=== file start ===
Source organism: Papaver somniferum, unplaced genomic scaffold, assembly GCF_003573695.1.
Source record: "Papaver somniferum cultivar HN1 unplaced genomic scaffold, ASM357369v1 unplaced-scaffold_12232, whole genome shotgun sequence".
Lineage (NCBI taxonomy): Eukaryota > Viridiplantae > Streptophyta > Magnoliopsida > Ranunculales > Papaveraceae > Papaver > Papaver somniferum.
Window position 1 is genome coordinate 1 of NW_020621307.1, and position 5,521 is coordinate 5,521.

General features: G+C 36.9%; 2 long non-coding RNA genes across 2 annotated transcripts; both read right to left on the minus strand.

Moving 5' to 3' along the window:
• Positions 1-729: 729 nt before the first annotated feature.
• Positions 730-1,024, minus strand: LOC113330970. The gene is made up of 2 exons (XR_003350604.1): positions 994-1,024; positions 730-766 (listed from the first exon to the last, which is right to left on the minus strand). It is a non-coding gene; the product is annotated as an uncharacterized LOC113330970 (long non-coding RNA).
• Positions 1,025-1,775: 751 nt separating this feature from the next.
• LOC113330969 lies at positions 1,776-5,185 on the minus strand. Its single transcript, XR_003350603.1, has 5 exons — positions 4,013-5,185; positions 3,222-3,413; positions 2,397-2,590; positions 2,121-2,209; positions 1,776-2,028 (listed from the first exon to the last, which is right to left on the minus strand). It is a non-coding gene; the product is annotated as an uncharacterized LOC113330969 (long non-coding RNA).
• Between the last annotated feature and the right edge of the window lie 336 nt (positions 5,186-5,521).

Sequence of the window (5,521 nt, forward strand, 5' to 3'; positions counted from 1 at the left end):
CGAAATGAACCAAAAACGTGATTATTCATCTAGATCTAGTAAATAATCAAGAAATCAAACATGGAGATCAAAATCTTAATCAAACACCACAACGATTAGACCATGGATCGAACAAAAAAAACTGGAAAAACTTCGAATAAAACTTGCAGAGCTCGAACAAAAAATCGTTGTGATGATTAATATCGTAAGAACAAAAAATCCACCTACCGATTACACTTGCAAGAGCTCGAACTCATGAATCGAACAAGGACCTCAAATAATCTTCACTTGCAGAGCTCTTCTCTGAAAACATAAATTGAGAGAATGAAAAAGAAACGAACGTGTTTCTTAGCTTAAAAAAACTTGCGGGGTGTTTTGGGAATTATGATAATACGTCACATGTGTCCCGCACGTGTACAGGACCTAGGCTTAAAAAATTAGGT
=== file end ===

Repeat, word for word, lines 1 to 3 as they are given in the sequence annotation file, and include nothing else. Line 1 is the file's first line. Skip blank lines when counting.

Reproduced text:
Source organism: Papaver somniferum, unplaced genomic scaffold, assembly GCF_003573695.1.
Source record: "Papaver somniferum cultivar HN1 unplaced genomic scaffold, ASM357369v1 unplaced-scaffold_12232, whole genome shotgun sequence".
Lineage (NCBI taxonomy): Eukaryota > Viridiplantae > Streptophyta > Magnoliopsida > Ranunculales > Papaveraceae > Papaver > Papaver somniferum.